One of the many loan options that home buyers have today is the graduated payment mortgage (GPM). In a graduated payment mortgage, your mortgage payments start low and increase gradually over a pre-determined period of time. This type of loan is very beneficial for people who can’t afford a large monthly mortgage payment shortly after becoming home owners, but expect to have a better financial situation and afford larger mortgage payments in the future. Most people that his type of loan is geared towards are college/university students or recent graduates who wish to become home owners, but can’t afford to make the often large payments that come with conventional mortgage loans.
How Does a Graduated Payment Mortgage Work?
Because the graduated payment mortgage is designed to help those who can’t afford to make large payments on their mortgage, the loan has an initial period when the interest rate is very low. This is followed by a period of 3 to 5 years when the interest rate increases gradually and remains fixed for the remainder of the loan. The payment increase can be from 2.5 percent to 7.5 percent in the first 5 years, or 2-3 percent over 10 years.
The graduated payment mortgage uses a negative amortization schedule, meaning that at first your monthly mortgage payments will include a smaller interest payment than the one owed on the loan, while the remaining interest will be added to the principal. This makes it easier for you to get approved for this type of mortgage loan, but the downside is that the overall cost of the mortgage loan will be higher.
Graduated payment mortgages are not a favorite type of loan for most lenders as it is considered to have a higher degree of risk, so it is most likely that you will receive a higher interest rate than on a regular fixed -rate mortgage loan.
Benefits of a Graduated Payment Mortgage
Graduated payment mortgages can be very beneficial, depending on your situation and the plans that you have for your future. Here are the advantages that a graduated payment mortgage comes with:
- The largest benefit that a graduated payment mortgage has is that it allows someone with a lower income to become a home owner. People who expect to see an increase in their income in the next few years after taking on a mortgage shouldn’t have a problem acquiring a GPM. Because of the low initial mortgage payments, you will be able to make monthly payments on your mortgage loan while increasing your income.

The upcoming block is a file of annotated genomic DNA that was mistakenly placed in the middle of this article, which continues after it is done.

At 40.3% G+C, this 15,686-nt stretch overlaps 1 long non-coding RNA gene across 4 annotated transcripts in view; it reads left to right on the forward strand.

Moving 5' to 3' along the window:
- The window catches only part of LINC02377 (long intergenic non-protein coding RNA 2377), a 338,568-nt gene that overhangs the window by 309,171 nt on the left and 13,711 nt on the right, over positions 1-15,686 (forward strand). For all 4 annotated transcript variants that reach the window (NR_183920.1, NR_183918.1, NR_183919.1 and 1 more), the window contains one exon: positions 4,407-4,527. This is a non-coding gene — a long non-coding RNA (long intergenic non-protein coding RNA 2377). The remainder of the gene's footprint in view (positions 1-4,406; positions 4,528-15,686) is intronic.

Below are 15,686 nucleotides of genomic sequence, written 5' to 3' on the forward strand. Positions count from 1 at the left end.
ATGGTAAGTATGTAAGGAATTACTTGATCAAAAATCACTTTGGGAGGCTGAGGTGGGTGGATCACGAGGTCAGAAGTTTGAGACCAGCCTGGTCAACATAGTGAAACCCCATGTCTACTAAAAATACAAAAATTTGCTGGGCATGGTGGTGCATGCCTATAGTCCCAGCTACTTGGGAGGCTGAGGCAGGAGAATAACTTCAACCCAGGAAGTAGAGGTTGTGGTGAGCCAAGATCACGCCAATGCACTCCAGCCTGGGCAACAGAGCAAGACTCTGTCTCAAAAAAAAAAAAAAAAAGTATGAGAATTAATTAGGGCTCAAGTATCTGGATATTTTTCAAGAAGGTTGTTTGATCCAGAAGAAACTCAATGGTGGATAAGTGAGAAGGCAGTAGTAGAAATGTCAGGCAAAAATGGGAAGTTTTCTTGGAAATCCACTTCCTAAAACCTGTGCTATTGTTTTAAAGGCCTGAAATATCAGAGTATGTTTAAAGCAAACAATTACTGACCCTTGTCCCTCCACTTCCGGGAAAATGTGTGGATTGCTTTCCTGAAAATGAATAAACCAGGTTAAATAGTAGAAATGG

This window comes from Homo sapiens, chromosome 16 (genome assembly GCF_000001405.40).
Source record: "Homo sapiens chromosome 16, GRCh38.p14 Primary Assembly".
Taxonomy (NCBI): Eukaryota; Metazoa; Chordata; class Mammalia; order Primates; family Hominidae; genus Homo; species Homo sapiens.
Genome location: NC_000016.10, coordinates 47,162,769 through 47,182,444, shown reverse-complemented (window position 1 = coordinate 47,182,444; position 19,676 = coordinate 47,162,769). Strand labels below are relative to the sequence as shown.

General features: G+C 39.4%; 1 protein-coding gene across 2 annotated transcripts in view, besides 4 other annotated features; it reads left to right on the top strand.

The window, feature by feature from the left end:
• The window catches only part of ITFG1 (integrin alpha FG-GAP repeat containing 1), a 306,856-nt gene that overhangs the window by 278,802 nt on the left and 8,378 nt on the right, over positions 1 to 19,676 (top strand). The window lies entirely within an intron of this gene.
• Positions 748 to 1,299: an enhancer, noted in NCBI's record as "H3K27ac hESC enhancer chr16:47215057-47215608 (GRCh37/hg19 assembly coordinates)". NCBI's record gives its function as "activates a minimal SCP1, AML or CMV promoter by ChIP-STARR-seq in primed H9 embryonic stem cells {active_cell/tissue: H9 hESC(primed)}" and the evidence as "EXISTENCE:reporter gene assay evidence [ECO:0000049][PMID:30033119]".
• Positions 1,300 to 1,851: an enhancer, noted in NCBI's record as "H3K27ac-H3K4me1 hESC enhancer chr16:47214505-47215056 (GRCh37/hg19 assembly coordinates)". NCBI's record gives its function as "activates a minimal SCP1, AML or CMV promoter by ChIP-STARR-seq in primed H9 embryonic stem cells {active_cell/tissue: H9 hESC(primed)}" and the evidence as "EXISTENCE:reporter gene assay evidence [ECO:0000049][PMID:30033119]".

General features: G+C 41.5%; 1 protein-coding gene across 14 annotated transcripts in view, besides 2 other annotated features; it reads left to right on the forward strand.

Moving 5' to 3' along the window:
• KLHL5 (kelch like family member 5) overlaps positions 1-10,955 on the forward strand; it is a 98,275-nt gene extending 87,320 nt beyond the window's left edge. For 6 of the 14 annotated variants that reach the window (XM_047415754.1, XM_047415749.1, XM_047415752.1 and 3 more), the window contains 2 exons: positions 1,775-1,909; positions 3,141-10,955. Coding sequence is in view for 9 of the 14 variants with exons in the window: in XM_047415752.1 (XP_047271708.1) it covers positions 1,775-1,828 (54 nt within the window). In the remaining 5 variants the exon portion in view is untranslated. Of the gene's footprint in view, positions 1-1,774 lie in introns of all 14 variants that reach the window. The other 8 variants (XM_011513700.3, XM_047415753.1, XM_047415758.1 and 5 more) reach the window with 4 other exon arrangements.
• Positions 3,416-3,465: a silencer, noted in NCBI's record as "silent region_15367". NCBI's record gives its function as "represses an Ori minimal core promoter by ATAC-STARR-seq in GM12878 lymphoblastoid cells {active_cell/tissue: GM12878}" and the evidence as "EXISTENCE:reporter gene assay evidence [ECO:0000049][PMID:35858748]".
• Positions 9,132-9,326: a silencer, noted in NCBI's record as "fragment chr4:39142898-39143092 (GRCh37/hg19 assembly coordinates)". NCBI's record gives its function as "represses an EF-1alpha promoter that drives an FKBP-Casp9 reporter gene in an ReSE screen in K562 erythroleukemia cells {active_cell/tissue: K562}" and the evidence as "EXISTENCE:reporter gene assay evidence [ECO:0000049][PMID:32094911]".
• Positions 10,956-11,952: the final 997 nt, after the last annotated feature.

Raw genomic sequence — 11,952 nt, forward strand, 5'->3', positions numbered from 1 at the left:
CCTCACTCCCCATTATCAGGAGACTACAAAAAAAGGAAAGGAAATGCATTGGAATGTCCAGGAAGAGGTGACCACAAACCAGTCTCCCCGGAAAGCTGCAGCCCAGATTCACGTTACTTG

- You have a greater flexibility in choosing the type of home that you purchase. This is also an effect of the low initial payments. By paying less for the first few years, you gain more buying power, allowing you more flexibility on the price.
- People with lower credit scores and not so perfect credit histories can qualify for this type of loan and become home owners much easier than they would for a regular mortgage loan.
Risks of a Graduated Payment Mortgage
The greatest risk that comes with a graduated payment mortgage is that the borrower doesn’t fully understand how much his or her mortgage payments will increase after the initial period, leading to financial troubles or even losing their home. This can happen due to poor budgeting or unrealistic income growth expectations. The initial payments may seem very attractive, but before you know it, a few years go by and you are required to make much higher payments that may be more difficult for you to budget for.
Graduated payment mortgages can be very advantageous for someone who has properly researched what this type of loan offers. But, as with any loan designed to help the home buyer qualify much easier, you will find that the graduated payment mortgage will end up costing you more than a regular fixed-rate loan. This tradeoff is not necessarily that bad for people who expect an income growth but want to become home owners before this happens.